Objection 2: Further, more and less do not change a species. But the angels seem to differ only from one another according to more and less -- -namely, as one is simpler than another, and of keener intellect. Therefore the angels do not differ specifically.
Objection 3: Further, soul and angel are contra-distinguished mutually from each other. But all souls are of the one species. So therefore are the angels.
Objection 4: Further, the more perfect a thing is in nature, the more ought it to be multiplied. But this would not be so if there were but one individual under one species. Therefore there are many angels of one species.
On the contrary, In things of one species there is no such thing as "first" and "second" [prius et posterius], as the Philosopher says (Metaph. iii, text 2). But in the angels even of the one order there are first, middle, and last, as Dionysius says (Hier. Ang. x). Therefore the angels are not of the same species.
I answer that, Some have said that all spiritual substances, even souls, are of the one species. Others, again, that all the angels are of the one species, but not souls; while others allege that all the angels of one hierarchy, or even of one order, are of the one species.
But this is impossible. For such things as agree in species but differ in number, agree in form, but are distinguished materially. If, therefore, the angels be not composed of matter and form, as was said above (A), it follows that it is impossible for two angels to be of one species; just as it would be impossible for there to be several whitenesses apart, or several humanities, since whitenesses are not several, except in so far as they are in several substances. And if the angels had matter, not even then could there be several angels of one species. For it would be necessary for matter to be the principle of distinction of one from the other, not, indeed, according to the division of quantity, since they are incorporeal, but according to the diversity of their powers; and such diversity of matter causes diversity not merely of species, but of genus.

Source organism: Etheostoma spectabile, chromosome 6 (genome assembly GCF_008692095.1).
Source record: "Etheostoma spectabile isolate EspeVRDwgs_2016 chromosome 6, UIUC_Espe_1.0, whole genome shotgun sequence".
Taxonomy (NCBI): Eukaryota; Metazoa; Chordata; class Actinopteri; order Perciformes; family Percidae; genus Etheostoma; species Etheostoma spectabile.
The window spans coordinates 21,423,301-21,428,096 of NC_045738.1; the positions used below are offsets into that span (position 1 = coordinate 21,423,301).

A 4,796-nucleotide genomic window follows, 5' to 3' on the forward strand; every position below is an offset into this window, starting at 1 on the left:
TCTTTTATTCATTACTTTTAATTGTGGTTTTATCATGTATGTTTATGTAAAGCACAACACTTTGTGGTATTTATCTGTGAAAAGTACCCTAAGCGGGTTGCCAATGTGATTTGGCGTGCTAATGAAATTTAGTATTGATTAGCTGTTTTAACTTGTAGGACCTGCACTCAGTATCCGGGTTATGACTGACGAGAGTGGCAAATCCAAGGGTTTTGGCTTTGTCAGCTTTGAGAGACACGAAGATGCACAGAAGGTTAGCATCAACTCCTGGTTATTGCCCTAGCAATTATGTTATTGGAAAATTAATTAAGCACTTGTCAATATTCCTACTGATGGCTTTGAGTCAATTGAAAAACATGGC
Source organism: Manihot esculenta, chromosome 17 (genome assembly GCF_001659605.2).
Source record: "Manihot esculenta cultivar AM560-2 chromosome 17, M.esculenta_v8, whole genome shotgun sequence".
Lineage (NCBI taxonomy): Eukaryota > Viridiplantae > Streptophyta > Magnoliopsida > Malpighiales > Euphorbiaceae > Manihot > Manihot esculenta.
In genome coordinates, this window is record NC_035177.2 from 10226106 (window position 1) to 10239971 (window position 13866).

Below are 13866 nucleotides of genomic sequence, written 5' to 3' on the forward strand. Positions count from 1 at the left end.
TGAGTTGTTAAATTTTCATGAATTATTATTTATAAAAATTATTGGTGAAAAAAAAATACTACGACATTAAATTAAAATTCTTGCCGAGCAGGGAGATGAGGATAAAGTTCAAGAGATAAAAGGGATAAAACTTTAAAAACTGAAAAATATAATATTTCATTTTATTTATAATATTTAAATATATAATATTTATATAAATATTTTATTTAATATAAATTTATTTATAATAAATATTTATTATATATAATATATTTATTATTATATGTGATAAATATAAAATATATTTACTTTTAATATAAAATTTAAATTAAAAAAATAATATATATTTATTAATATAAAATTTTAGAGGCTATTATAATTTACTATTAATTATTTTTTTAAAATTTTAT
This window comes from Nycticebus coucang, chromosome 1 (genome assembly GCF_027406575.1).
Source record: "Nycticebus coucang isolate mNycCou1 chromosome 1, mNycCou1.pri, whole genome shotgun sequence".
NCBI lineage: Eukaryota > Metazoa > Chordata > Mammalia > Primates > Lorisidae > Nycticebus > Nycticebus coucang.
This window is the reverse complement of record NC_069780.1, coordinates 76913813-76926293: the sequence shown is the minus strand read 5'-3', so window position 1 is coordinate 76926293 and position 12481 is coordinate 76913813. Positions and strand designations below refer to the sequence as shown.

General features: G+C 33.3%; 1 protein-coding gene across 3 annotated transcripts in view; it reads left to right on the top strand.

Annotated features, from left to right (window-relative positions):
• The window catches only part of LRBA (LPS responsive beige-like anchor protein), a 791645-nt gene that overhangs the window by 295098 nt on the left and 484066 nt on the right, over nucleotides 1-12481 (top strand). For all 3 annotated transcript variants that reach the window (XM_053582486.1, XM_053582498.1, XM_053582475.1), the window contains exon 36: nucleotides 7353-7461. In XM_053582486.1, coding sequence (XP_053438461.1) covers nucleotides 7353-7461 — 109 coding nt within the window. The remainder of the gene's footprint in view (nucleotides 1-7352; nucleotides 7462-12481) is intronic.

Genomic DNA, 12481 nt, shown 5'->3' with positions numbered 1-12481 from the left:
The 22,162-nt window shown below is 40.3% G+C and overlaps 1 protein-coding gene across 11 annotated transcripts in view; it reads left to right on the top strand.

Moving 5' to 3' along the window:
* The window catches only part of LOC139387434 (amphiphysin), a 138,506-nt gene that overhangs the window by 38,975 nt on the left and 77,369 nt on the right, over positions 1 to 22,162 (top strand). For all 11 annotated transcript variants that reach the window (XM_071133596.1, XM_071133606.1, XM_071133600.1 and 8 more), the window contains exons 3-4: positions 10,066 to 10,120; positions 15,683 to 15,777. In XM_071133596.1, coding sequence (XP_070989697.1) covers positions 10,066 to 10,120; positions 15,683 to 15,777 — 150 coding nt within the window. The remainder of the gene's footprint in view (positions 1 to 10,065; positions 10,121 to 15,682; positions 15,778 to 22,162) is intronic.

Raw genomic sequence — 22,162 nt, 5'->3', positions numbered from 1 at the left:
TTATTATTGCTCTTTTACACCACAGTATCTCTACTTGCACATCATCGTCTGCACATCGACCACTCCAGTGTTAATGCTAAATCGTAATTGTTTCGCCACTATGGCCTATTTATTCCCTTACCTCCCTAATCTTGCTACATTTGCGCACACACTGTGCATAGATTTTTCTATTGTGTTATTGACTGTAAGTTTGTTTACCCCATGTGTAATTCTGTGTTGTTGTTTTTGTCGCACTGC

Reply to Objection 1: "Difference" is nobler than "genus," as the determined is more noble than the undetermined, and the proper than the common, but not as one nature is nobler than another; otherwise it would be necessary that all irrational animals be of the same species; or that there should be in them some form which is higher than the sensible soul. Therefore irrational animals differ in species according to the various determined degrees of sensitive nature; and in like manner all the angels differ in species according to the diverse degrees of intellectual nature.
Reply to Objection 2: More and less change the species, not according as they are caused by the intensity or remissness of one form, but according as they are caused by forms of diverse degrees; for instance, if we say that fire is more perfect than air: and in this way the angels are diversified according to more or less.
Reply to Objection 3: The good of the species preponderates over the good of the individual. Hence it is much better for the species to be multiplied in the angels than for individuals to be multiplied in the one species.
Reply to Objection 4: Numerical multiplication, since it can be drawn out infinitely, is not intended by the agent, but only specific multiplication, as was said above (Q, A). Hence the perfection of the angelic nature calls for the multiplying of species, but not for the multiplying of individuals in one species.